How to utilise AI applications for target discovery
As Cavlan and I previously discussed, there is a broad range of AI applications within target discovery. Taking a general approach, we can consider AI applications to mine for example GWAS data and combine biological data sets. Whilst combining certain data sets and mining them can be helpful, Cavlan suggests that to really unveil new horizons for treating disease, using AI in a focused way and fully integrating it with wet-lab based capabilities to create iterative rapid feedback loops is important. This is where biotechs in particular can excel, because of their laser-like focus on a particular hypothesis and the integration of capabilities along the discovery workflow.
She uses Alchemab’s platform as one example of this approach: “Alchemab’s platform focuses on unbiased target discovery, using a database of 350 million unique B cells derived from patient samples. From the database the natural evolution and selection of antibodies in silico can be understood, such that the team can identify naturally occurring protective auto-antibodies such as PD-1 and PDL-1 inhibitors before anything has even been expressed. Once expressed, the in silico predictions can be tested and validated and in addition, new targets can be found. The end-to-end workflow is only possible down to the latest advances in sequencing and AI, combined with classical approaches to drug discovery.”
Limitations and challenges
AI in drug discovery does not come without its limitations, the first of which, addressed by Cavlan, is quality data.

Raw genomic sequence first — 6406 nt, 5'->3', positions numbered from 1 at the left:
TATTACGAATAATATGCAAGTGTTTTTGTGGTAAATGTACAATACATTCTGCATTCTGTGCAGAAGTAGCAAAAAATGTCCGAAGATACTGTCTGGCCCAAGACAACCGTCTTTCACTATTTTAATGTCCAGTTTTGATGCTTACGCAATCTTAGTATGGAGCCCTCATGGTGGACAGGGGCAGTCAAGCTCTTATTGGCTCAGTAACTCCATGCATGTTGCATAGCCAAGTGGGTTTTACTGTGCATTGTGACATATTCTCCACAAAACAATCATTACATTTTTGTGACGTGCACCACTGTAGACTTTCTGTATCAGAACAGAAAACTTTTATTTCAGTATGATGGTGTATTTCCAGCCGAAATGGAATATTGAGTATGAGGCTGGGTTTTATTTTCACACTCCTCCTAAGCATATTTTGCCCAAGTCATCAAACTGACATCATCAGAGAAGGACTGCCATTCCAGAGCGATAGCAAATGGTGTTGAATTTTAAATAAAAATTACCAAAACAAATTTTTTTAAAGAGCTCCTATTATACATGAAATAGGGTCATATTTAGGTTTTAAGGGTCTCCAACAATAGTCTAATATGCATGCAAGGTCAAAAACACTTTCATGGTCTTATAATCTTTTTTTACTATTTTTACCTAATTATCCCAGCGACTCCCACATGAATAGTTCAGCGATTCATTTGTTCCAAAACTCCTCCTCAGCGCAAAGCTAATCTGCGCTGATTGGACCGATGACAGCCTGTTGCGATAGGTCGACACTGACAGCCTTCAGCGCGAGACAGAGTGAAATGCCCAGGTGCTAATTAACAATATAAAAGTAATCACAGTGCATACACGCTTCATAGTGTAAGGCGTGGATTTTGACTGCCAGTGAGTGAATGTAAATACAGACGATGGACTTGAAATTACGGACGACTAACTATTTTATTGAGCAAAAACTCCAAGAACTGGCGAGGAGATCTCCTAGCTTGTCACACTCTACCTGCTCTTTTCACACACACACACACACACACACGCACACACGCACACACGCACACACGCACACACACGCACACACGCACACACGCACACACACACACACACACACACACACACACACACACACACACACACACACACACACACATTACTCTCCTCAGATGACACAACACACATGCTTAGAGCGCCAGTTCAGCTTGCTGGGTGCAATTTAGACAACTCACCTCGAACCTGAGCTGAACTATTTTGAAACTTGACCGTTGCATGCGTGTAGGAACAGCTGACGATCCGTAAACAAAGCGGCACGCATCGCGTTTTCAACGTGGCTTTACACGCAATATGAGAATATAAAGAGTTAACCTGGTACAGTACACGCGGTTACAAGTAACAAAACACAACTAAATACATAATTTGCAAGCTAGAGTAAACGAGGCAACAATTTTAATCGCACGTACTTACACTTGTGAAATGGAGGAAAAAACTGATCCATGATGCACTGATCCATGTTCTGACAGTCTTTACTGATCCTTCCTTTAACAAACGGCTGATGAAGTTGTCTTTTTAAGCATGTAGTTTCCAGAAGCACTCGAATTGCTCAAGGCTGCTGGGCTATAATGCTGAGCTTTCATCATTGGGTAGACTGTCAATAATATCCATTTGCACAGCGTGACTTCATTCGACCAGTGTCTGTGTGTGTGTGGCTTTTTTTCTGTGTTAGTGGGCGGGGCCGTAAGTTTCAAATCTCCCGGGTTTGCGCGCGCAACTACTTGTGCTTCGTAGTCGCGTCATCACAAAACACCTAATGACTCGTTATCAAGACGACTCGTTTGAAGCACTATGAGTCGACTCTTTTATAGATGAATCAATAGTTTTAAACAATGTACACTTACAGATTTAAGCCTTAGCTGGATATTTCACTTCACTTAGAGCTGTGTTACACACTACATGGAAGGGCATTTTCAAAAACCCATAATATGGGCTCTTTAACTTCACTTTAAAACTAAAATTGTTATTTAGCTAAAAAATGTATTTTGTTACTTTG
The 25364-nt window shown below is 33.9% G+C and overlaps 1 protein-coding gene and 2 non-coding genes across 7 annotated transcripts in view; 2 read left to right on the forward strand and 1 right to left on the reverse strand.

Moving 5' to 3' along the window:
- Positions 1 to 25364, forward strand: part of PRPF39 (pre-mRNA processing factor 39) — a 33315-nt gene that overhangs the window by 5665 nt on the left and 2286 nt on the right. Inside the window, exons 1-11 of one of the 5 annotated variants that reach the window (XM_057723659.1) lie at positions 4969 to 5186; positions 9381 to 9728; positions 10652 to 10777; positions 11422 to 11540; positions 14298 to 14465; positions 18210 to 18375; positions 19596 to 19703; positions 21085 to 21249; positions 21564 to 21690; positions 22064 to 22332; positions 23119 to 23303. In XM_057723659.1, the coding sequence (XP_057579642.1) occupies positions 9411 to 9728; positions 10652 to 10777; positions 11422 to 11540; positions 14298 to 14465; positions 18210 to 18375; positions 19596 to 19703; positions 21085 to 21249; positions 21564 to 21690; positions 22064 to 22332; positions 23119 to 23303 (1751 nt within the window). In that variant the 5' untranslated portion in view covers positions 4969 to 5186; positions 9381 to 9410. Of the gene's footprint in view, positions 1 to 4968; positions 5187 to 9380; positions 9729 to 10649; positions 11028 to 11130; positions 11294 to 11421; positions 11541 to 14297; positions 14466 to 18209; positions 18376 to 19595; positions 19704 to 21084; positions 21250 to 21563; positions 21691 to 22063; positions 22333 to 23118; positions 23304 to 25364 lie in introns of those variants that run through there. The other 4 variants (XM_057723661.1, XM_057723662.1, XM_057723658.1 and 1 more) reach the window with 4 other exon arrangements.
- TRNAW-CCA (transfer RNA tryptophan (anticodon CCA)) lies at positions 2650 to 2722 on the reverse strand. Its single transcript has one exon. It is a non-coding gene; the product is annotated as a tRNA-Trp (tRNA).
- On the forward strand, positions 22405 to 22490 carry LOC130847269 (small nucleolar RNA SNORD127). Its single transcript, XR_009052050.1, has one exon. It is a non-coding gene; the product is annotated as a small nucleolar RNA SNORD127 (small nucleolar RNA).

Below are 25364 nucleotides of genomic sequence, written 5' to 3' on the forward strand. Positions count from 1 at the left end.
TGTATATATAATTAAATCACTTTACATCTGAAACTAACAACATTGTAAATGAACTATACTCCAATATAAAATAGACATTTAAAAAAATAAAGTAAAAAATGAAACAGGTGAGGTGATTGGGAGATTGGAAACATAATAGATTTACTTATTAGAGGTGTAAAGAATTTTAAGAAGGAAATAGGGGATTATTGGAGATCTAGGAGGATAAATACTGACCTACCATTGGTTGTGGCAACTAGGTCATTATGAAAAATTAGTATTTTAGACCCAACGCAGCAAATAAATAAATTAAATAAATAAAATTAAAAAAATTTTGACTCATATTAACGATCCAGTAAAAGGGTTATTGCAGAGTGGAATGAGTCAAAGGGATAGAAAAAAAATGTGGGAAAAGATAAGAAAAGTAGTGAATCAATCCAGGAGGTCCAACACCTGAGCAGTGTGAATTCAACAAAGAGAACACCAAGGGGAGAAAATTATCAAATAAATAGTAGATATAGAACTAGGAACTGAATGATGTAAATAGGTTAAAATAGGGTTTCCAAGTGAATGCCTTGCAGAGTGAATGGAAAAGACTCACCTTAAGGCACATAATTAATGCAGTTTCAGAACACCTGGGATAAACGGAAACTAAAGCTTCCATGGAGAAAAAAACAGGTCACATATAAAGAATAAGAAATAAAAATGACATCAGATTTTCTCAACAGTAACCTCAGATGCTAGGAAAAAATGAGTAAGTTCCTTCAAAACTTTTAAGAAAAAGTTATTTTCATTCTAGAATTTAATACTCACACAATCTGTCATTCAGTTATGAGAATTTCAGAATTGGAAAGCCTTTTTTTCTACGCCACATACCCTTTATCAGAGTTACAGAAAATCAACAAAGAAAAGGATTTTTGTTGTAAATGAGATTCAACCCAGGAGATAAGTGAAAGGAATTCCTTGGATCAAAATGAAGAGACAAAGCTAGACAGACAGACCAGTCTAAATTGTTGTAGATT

“There is a plethora of data available to researchers, but it is not all standardised and lacks the same metadata. It can have gaps in it, meaning sometimes you are unaware of the validity of that data, and you don’t know when you are wrong. This creates a huge challenge: it’s vital to ensure there is enough quality data for companies to be able to mine in order to create valid AI approaches and models that deliver the correct answers.”
A solution, Cavlan suggests, is that companies can generate their own data, which can mean significant expense and using high throughput sequencing technologies from companies such as Illumina. It also means working with collaborators, such as charities, biobanks and academia, to receive well-curated sample sets. She continues that “we are going to have to see more of this collaboration across the industry to get certain samples, and then establish creative ways of generating the data, either on a company level or pre-competitive collaborations that create syndicates for this data.”
AI and personalised medicine
What is AI’s potential for accelerating new medicines and revolutionising drug development?
Cavlan expressed her optimism for AI applications in the development of new medicines: “It will still take a few more years of us mining data, creating data sets, improving models and validating them through bench work and ultimately clinical trials, to be able to see those gains.